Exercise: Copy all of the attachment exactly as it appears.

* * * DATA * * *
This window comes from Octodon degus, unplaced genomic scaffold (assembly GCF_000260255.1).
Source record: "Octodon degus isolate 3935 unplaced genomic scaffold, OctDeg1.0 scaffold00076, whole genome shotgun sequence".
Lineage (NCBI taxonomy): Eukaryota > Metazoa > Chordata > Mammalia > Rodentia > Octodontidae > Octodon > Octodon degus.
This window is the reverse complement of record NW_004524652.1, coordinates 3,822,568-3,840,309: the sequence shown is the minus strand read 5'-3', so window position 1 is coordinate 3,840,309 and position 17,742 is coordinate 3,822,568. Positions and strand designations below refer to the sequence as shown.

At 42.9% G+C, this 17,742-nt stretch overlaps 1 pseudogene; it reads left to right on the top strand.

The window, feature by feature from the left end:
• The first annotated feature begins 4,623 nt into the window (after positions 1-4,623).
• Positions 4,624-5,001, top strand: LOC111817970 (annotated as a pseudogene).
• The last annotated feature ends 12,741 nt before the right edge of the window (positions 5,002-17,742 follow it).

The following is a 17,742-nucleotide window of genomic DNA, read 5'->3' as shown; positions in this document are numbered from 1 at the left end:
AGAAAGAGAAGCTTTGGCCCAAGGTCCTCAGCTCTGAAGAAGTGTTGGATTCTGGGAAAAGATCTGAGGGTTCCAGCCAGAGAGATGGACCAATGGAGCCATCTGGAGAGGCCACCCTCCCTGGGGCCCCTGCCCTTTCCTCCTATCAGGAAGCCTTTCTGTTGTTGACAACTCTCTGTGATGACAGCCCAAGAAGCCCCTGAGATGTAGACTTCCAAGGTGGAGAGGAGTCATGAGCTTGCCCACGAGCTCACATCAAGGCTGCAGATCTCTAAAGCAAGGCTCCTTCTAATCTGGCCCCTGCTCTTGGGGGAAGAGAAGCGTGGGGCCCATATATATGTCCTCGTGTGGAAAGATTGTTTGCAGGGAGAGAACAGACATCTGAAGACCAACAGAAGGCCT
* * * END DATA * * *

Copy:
This window comes from Octodon degus, unplaced genomic scaffold (assembly GCF_000260255.1).
Source record: "Octodon degus isolate 3935 unplaced genomic scaffold, OctDeg1.0 scaffold00076, whole genome shotgun sequence".
Lineage (NCBI taxonomy): Eukaryota > Metazoa > Chordata > Mammalia > Rodentia > Octodontidae > Octodon > Octodon degus.
This window is the reverse complement of record NW_004524652.1, coordinates 3,822,568-3,840,309: the sequence shown is the minus strand read 5'-3', so window position 1 is coordinate 3,840,309 and position 17,742 is coordinate 3,822,568. Positions and strand designations below refer to the sequence as shown.

At 42.9% G+C, this 17,742-nt stretch overlaps 1 pseudogene; it reads left to right on the top strand.

The window, feature by feature from the left end:
• The first annotated feature begins 4,623 nt into the window (after positions 1-4,623).
• Positions 4,624-5,001, top strand: LOC111817970 (annotated as a pseudogene).
• The last annotated feature ends 12,741 nt before the right edge of the window (positions 5,002-17,742 follow it).

The following is a 17,742-nucleotide window of genomic DNA, read 5'->3' as shown; positions in this document are numbered from 1 at the left end:
AGAAAGAGAAGCTTTGGCCCAAGGTCCTCAGCTCTGAAGAAGTGTTGGATTCTGGGAAAAGATCTGAGGGTTCCAGCCAGAGAGATGGACCAATGGAGCCATCTGGAGAGGCCACCCTCCCTGGGGCCCCTGCCCTTTCCTCCTATCAGGAAGCCTTTCTGTTGTTGACAACTCTCTGTGATGACAGCCCAAGAAGCCCCTGAGATGTAGACTTCCAAGGTGGAGAGGAGTCATGAGCTTGCCCACGAGCTCACATCAAGGCTGCAGATCTCTAAAGCAAGGCTCCTTCTAATCTGGCCCCTGCTCTTGGGGGAAGAGAAGCGTGGGGCCCATATATATGTCCTCGTGTGGAAAGATTGTTTGCAGGGAGAGAACAGACATCTGAAGACCAACAGAAGGCCT